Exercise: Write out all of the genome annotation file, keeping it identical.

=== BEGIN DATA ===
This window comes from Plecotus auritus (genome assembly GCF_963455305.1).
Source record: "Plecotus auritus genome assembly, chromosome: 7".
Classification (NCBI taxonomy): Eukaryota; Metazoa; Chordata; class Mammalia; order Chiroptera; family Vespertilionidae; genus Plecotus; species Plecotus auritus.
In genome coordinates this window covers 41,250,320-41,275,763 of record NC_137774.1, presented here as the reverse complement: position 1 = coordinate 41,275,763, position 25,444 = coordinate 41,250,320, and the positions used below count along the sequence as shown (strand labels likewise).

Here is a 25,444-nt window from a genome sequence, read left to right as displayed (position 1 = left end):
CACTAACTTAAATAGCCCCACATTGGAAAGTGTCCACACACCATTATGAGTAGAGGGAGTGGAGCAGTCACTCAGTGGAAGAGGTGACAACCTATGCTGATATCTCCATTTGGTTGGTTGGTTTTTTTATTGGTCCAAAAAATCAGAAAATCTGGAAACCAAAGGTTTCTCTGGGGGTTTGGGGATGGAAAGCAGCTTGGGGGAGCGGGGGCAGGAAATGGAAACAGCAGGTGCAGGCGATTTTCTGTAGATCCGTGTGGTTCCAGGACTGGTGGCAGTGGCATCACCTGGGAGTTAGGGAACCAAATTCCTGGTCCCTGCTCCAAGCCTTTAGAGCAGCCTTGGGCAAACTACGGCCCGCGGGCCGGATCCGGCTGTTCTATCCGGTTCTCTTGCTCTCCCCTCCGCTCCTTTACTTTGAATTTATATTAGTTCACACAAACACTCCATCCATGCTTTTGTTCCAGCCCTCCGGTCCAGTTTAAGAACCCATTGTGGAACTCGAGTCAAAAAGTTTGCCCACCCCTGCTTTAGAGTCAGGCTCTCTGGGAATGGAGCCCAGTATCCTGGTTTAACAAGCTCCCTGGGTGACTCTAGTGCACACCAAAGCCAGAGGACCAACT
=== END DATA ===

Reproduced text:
This window comes from Plecotus auritus (genome assembly GCF_963455305.1).
Source record: "Plecotus auritus genome assembly, chromosome: 7".
Classification (NCBI taxonomy): Eukaryota; Metazoa; Chordata; class Mammalia; order Chiroptera; family Vespertilionidae; genus Plecotus; species Plecotus auritus.
In genome coordinates this window covers 41,250,320-41,275,763 of record NC_137774.1, presented here as the reverse complement: position 1 = coordinate 41,275,763, position 25,444 = coordinate 41,250,320, and the positions used below count along the sequence as shown (strand labels likewise).

Here is a 25,444-nt window from a genome sequence, read left to right as displayed (position 1 = left end):
CACTAACTTAAATAGCCCCACATTGGAAAGTGTCCACACACCATTATGAGTAGAGGGAGTGGAGCAGTCACTCAGTGGAAGAGGTGACAACCTATGCTGATATCTCCATTTGGTTGGTTGGTTTTTTTATTGGTCCAAAAAATCAGAAAATCTGGAAACCAAAGGTTTCTCTGGGGGTTTGGGGATGGAAAGCAGCTTGGGGGAGCGGGGGCAGGAAATGGAAACAGCAGGTGCAGGCGATTTTCTGTAGATCCGTGTGGTTCCAGGACTGGTGGCAGTGGCATCACCTGGGAGTTAGGGAACCAAATTCCTGGTCCCTGCTCCAAGCCTTTAGAGCAGCCTTGGGCAAACTACGGCCCGCGGGCCGGATCCGGCTGTTCTATCCGGTTCTCTTGCTCTCCCCTCCGCTCCTTTACTTTGAATTTATATTAGTTCACACAAACACTCCATCCATGCTTTTGTTCCAGCCCTCCGGTCCAGTTTAAGAACCCATTGTGGAACTCGAGTCAAAAAGTTTGCCCACCCCTGCTTTAGAGTCAGGCTCTCTGGGAATGGAGCCCAGTATCCTGGTTTAACAAGCTCCCTGGGTGACTCTAGTGCACACCAAAGCCAGAGGACCAACT